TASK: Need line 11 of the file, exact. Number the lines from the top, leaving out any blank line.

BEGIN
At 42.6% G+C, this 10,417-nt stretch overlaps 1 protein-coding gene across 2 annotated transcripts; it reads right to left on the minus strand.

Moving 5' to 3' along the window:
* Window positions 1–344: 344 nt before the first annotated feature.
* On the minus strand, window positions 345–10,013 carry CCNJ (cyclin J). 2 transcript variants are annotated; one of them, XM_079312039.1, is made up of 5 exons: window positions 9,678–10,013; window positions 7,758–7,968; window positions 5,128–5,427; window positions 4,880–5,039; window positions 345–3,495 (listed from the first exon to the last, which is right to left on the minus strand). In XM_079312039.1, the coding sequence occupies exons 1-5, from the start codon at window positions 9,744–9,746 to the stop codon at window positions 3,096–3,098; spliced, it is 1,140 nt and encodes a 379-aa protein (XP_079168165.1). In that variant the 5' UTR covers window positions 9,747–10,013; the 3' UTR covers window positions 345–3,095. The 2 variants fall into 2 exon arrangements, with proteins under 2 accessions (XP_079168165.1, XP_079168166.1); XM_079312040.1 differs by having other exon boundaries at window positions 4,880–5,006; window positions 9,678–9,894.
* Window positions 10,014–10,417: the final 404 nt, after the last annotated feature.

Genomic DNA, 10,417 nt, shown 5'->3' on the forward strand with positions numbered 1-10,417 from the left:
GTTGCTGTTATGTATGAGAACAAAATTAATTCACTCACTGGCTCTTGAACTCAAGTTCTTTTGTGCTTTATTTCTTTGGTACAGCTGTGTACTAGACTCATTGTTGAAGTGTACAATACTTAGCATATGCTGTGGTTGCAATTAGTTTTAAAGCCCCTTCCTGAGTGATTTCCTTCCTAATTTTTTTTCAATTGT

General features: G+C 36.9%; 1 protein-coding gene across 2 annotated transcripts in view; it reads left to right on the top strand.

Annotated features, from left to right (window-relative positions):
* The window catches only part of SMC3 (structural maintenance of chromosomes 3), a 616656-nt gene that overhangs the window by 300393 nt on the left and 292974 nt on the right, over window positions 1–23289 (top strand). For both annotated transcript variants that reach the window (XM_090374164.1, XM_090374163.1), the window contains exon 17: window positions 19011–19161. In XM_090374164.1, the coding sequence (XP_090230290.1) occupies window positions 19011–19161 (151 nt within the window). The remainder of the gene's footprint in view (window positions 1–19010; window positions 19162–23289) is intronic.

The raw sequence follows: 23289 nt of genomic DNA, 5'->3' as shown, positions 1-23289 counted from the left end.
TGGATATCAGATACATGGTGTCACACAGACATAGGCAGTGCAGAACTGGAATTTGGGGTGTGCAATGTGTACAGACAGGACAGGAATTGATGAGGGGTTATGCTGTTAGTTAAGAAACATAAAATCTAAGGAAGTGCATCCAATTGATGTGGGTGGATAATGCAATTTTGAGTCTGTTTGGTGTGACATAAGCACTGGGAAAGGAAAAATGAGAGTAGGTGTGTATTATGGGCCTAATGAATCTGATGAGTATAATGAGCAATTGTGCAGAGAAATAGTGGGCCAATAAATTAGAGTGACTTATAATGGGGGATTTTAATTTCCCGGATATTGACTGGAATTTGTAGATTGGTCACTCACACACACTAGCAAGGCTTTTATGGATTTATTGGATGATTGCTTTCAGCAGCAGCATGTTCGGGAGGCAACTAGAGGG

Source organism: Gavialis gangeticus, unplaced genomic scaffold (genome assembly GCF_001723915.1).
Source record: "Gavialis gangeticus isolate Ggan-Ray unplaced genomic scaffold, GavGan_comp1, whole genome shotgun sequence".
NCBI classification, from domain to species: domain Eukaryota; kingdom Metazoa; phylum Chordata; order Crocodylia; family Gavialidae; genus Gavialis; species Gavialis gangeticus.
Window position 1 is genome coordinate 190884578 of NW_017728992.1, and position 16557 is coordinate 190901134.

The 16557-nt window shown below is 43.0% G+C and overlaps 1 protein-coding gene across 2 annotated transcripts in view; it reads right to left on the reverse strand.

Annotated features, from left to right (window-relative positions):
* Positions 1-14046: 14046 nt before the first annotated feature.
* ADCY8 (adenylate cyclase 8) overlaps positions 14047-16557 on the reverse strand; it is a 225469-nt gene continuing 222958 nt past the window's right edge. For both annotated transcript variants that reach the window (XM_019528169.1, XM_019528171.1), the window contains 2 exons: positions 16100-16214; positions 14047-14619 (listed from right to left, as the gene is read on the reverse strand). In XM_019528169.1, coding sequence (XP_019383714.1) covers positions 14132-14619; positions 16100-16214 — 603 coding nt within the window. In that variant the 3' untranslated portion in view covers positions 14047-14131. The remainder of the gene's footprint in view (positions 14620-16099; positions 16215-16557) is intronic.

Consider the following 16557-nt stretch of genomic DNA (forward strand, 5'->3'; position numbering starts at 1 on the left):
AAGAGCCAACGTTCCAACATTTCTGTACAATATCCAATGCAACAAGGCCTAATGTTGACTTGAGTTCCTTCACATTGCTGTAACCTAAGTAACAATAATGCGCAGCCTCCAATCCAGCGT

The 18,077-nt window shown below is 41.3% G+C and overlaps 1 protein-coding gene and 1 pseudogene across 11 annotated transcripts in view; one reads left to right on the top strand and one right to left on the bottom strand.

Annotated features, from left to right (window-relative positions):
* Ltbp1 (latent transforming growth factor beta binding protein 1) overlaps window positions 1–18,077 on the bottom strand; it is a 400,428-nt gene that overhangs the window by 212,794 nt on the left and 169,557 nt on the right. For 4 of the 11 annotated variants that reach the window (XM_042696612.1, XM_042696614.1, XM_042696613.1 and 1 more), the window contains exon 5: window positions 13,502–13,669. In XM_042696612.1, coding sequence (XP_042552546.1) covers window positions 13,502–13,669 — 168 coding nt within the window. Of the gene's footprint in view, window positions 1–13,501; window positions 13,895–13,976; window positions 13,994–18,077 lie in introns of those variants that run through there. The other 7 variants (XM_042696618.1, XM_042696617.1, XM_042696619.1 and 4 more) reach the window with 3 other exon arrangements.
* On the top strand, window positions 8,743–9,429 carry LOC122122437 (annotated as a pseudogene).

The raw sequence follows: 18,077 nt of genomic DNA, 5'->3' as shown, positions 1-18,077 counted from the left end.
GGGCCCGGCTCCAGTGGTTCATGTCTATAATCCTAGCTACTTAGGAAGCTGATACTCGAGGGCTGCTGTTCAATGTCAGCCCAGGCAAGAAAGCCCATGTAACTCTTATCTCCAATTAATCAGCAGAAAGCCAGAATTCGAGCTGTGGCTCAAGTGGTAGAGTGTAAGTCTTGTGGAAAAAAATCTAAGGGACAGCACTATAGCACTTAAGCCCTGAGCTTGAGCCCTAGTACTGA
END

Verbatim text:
The raw sequence follows: 23289 nt of genomic DNA, 5'->3' as shown, positions 1-23289 counted from the left end.